All Saints was recently named a finalist in the Rogers Writers’ Trust Fiction Prize. It is the only short story collection nominated, and again, here is another publication by Biblioasis making this year’s awards circuit. (And this one readily available by our public library and downloadable to my Kobo. 😉 )
All Saints gives us a wickedly strong start with Barney, ensuring I was happily eager to continue reading. Barney contains this wonderful and charming character on a heartwarming mission to build a room for his old war-time buddy. I was then readily keen to move on to the next story, What They Have and in it, the quality easily upheld itself. I knew these stories in the collection were to be connected, so seeing how these two did so put a little smile on my face. In the next story, we are introduced to the Reverend of All Saints Anglican Church, Simon. He will feature in many of these stories, as does the All Saints Church itself. Simon comes across in his initial introduction as a very charming man with that story as well made it a well received one by me.
The following stories however, were not met with as much satisfaction. I began to become conflicted with the collection or the message inside the next few stories. Magnificat and Kim’s Game were rather disturbing and as I continued reading I became somewhat frustrated with how some of these characters seemed to ooze desperation over attracting, finding and keeping men in their lives. One resorted to using prayer in her attempt to attract a man. While I was reading these two or three stories in question, “Under my Thumb” by the Rolling Stones played in the background. This is a song that irks me to no end (as do most of RS songs) and perhaps was adding fuel to some of my frustration at those questionable stories. I decided to put the collection down and step back from them for awhile.
However, when I returned it, I was greeted with, Return. An apt title, as I was returning to the stories and any discomfort previously felt was swept away with the return (well, she does) of Emily, a character featured previously in What They Have. A wonderful story. And then, oh and then, I started October Song…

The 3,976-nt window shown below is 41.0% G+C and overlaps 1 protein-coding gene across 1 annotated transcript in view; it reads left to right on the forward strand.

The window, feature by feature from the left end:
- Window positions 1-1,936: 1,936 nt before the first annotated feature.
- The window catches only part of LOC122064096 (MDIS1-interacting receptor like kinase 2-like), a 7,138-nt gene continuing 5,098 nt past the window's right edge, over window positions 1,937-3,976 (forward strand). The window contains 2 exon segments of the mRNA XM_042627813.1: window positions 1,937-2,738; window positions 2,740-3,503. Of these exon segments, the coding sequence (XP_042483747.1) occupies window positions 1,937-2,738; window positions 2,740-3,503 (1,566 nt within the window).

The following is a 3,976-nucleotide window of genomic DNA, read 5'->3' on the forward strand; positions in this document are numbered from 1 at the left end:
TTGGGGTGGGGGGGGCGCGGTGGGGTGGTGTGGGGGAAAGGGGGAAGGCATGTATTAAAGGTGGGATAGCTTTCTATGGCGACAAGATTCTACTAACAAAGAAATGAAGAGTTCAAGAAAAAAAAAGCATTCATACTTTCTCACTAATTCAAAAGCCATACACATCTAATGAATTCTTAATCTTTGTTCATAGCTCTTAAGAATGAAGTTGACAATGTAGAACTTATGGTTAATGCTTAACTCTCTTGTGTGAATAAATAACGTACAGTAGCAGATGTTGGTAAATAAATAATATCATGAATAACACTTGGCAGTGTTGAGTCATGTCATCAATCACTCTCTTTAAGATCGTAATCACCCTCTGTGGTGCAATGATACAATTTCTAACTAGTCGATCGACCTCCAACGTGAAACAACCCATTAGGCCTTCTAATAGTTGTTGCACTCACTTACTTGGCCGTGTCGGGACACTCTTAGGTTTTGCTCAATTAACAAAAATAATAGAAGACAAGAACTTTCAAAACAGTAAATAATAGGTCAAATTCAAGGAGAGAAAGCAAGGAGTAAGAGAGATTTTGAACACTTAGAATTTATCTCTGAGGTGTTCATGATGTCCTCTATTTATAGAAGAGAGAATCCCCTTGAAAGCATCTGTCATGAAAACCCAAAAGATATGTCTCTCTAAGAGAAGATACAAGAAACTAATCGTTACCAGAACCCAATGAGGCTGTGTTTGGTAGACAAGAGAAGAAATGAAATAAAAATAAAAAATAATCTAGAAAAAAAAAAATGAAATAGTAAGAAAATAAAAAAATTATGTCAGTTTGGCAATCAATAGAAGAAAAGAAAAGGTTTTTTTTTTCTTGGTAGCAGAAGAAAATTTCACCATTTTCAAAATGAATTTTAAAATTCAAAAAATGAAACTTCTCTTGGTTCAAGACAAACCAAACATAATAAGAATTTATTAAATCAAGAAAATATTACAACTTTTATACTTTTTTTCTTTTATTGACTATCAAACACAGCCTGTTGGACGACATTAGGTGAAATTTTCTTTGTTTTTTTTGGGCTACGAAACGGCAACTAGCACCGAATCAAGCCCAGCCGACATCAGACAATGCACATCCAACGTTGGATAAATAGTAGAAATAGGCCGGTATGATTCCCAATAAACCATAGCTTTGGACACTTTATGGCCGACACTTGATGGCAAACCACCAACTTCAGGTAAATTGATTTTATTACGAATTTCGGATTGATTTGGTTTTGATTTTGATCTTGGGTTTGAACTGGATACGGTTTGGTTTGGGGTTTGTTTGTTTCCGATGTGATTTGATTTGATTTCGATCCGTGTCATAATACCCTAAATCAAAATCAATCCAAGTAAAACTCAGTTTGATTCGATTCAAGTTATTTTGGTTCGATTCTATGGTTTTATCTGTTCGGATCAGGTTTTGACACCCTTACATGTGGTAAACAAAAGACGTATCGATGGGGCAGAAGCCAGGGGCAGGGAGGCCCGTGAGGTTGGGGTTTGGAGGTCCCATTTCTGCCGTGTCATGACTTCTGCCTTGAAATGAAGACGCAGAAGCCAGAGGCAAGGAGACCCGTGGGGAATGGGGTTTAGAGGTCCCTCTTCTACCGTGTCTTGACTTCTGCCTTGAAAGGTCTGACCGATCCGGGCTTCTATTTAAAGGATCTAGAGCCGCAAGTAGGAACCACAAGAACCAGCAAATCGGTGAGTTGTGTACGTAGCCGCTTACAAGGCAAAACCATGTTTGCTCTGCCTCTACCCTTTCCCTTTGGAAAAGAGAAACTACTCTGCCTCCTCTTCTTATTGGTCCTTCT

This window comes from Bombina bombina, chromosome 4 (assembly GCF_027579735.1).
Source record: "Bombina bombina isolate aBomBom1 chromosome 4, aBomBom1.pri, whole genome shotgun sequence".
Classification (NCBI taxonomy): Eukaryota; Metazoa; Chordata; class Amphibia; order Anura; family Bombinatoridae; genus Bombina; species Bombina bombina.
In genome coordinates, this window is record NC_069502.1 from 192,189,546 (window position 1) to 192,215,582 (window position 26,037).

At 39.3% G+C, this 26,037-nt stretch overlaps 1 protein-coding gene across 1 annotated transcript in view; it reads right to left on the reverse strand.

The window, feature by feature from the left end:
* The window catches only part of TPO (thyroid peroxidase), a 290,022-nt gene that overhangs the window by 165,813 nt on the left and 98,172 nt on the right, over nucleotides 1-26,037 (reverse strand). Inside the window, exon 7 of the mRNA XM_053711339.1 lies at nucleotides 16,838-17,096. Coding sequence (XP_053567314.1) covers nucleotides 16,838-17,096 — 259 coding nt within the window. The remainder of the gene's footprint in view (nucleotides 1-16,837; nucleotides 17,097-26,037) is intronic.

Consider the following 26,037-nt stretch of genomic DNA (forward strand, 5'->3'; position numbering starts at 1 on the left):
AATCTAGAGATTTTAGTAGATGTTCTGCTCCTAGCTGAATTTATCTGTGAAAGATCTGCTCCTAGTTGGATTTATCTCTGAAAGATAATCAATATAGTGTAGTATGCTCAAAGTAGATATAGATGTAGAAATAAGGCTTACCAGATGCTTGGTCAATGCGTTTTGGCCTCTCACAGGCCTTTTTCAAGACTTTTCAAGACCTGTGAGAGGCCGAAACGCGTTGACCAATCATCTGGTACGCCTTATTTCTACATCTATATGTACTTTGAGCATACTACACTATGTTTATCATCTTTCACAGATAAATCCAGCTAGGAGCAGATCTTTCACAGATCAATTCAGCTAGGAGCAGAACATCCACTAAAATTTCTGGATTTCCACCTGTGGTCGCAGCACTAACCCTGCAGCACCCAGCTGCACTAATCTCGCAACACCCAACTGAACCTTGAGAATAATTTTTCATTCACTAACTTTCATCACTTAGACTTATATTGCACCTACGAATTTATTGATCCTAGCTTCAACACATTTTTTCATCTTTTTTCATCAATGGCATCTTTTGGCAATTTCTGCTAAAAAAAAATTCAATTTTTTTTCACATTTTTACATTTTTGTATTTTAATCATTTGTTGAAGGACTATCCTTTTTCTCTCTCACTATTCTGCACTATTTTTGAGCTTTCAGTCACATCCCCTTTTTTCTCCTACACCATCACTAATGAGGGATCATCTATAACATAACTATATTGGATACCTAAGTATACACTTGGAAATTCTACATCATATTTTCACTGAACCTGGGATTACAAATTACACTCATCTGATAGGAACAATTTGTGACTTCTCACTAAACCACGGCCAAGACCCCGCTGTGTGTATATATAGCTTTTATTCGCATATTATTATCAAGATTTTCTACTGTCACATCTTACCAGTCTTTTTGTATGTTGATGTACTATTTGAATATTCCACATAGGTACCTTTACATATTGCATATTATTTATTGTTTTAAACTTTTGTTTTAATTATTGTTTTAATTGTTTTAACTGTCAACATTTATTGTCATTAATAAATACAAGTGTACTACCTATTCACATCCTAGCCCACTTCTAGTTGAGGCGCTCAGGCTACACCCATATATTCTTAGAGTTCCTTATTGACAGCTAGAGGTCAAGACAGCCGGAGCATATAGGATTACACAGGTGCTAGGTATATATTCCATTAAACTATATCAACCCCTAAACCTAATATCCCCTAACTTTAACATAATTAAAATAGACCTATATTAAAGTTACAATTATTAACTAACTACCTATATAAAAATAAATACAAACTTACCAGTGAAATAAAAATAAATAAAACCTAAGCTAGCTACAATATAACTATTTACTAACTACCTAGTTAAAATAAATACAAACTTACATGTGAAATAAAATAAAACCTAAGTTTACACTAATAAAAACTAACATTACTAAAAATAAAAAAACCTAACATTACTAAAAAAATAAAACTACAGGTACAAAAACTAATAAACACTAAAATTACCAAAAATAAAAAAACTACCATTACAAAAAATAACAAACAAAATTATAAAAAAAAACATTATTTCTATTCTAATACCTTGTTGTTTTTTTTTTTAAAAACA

October Song is written in epistolary format, but one sided only – it is only the writing of (Miss) Alice Vipond to Simon – the rector who features prominently in many of these stories. She is writing from a psychiatric pentitentairy oh yes, it’s a jail – what exactly did (Miss) Alice Vipond do? Why has she been locked away for so long, and why has Simon been the only one to contact her – and why now has Simon chosen to end his correspondence to her? We never see any of his letters, but get a good solid gist from Alice’s. Oooh this is a delicious and just brilliant story! I was giddy with delight after reading this one. As Simon writes later, (In Heroes): “I was left somewhat affected by my association with her.” No doubt, so will you!
It was noted in other reviews that some were disturbed or too creeped out by Alice Vipond’s tale but for myself, while I didn’t care for some of the other stories, notably Magnificat or Kim’s Game for being too disturbing, I found October Song to be fantastic! Maybe it was because I had set aside this collection for a few days and allowed it some breathing space.
Spare Change continues along in the collections great tales and we end with Heroes, which as mentioned above is quite connected to October Song and was a wonderful story and ending to the collection.
Overall, with my tiny exceptions to two or three stories, I thoroughly enjoyed this collection. It is definitely up there as one of the best collections I’ve read this year and is rightly placed on a major award list.